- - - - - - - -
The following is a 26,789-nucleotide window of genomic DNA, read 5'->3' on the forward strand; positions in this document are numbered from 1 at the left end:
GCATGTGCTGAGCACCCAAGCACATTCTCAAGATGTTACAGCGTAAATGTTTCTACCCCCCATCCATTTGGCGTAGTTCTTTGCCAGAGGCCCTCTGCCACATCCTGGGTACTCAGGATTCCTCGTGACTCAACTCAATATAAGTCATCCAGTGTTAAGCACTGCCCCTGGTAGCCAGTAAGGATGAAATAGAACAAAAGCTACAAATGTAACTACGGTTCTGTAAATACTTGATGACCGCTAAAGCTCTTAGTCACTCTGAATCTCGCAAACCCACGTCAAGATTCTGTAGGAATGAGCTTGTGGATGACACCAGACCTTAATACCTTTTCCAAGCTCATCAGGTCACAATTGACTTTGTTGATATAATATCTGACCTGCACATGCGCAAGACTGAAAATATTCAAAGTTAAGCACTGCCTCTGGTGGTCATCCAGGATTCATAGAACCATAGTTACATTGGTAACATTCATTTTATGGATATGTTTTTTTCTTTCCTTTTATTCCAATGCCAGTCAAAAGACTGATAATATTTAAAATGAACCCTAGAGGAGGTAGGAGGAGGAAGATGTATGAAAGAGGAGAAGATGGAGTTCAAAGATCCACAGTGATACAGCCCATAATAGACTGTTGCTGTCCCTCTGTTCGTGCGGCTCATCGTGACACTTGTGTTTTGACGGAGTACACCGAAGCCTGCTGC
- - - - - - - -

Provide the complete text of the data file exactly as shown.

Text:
The following is a 26,789-nucleotide window of genomic DNA, read 5'->3' on the forward strand; positions in this document are numbered from 1 at the left end:
GCATGTGCTGAGCACCCAAGCACATTCTCAAGATGTTACAGCGTAAATGTTTCTACCCCCCATCCATTTGGCGTAGTTCTTTGCCAGAGGCCCTCTGCCACATCCTGGGTACTCAGGATTCCTCGTGACTCAACTCAATATAAGTCATCCAGTGTTAAGCACTGCCCCTGGTAGCCAGTAAGGATGAAATAGAACAAAAGCTACAAATGTAACTACGGTTCTGTAAATACTTGATGACCGCTAAAGCTCTTAGTCACTCTGAATCTCGCAAACCCACGTCAAGATTCTGTAGGAATGAGCTTGTGGATGACACCAGACCTTAATACCTTTTCCAAGCTCATCAGGTCACAATTGACTTTGTTGATATAATATCTGACCTGCACATGCGCAAGACTGAAAATATTCAAAGTTAAGCACTGCCTCTGGTGGTCATCCAGGATTCATAGAACCATAGTTACATTGGTAACATTCATTTTATGGATATGTTTTTTTCTTTCCTTTTATTCCAATGCCAGTCAAAAGACTGATAATATTTAAAATGAACCCTAGAGGAGGTAGGAGGAGGAAGATGTATGAAAGAGGAGAAGATGGAGTTCAAAGATCCACAGTGATACAGCCCATAATAGACTGTTGCTGTCCCTCTGTTCGTGCGGCTCATCGTGACACTTGTGTTTTGACGGAGTACACCGAAGCCTGCTGC